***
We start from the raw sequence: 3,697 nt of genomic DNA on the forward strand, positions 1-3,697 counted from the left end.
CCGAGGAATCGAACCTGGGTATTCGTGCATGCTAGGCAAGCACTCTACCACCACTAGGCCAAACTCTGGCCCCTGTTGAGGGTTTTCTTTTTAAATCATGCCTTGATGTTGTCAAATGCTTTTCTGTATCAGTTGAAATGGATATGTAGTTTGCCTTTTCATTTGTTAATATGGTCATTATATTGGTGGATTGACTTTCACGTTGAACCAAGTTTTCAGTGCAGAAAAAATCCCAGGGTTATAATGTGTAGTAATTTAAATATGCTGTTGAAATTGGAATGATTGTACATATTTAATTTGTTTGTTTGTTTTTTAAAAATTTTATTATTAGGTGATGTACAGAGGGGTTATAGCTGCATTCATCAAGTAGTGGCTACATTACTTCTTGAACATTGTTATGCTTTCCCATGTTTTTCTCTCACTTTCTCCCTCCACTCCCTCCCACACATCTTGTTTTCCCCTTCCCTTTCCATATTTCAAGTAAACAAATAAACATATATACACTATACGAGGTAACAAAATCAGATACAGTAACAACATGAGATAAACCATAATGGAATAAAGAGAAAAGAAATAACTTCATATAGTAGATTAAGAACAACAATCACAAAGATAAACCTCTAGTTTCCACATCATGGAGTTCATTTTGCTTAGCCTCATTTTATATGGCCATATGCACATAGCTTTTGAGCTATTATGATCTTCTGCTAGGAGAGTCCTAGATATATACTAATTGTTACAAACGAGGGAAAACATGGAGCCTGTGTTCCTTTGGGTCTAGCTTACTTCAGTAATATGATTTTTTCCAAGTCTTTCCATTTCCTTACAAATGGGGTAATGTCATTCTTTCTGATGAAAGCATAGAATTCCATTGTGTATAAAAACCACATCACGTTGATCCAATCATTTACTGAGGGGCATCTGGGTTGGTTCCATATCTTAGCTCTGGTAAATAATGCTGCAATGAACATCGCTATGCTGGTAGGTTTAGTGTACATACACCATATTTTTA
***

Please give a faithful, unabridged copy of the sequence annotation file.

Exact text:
We start from the raw sequence: 3,697 nt of genomic DNA on the forward strand, positions 1-3,697 counted from the left end.
CCGAGGAATCGAACCTGGGTATTCGTGCATGCTAGGCAAGCACTCTACCACCACTAGGCCAAACTCTGGCCCCTGTTGAGGGTTTTCTTTTTAAATCATGCCTTGATGTTGTCAAATGCTTTTCTGTATCAGTTGAAATGGATATGTAGTTTGCCTTTTCATTTGTTAATATGGTCATTATATTGGTGGATTGACTTTCACGTTGAACCAAGTTTTCAGTGCAGAAAAAATCCCAGGGTTATAATGTGTAGTAATTTAAATATGCTGTTGAAATTGGAATGATTGTACATATTTAATTTGTTTGTTTGTTTTTTAAAAATTTTATTATTAGGTGATGTACAGAGGGGTTATAGCTGCATTCATCAAGTAGTGGCTACATTACTTCTTGAACATTGTTATGCTTTCCCATGTTTTTCTCTCACTTTCTCCCTCCACTCCCTCCCACACATCTTGTTTTCCCCTTCCCTTTCCATATTTCAAGTAAACAAATAAACATATATACACTATACGAGGTAACAAAATCAGATACAGTAACAACATGAGATAAACCATAATGGAATAAAGAGAAAAGAAATAACTTCATATAGTAGATTAAGAACAACAATCACAAAGATAAACCTCTAGTTTCCACATCATGGAGTTCATTTTGCTTAGCCTCATTTTATATGGCCATATGCACATAGCTTTTGAGCTATTATGATCTTCTGCTAGGAGAGTCCTAGATATATACTAATTGTTACAAACGAGGGAAAACATGGAGCCTGTGTTCCTTTGGGTCTAGCTTACTTCAGTAATATGATTTTTTCCAAGTCTTTCCATTTCCTTACAAATGGGGTAATGTCATTCTTTCTGATGAAAGCATAGAATTCCATTGTGTATAAAAACCACATCACGTTGATCCAATCATTTACTGAGGGGCATCTGGGTTGGTTCCATATCTTAGCTCTGGTAAATAATGCTGCAATGAACATCGCTATGCTGGTAGGTTTAGTGTACATACACCATATTTTTA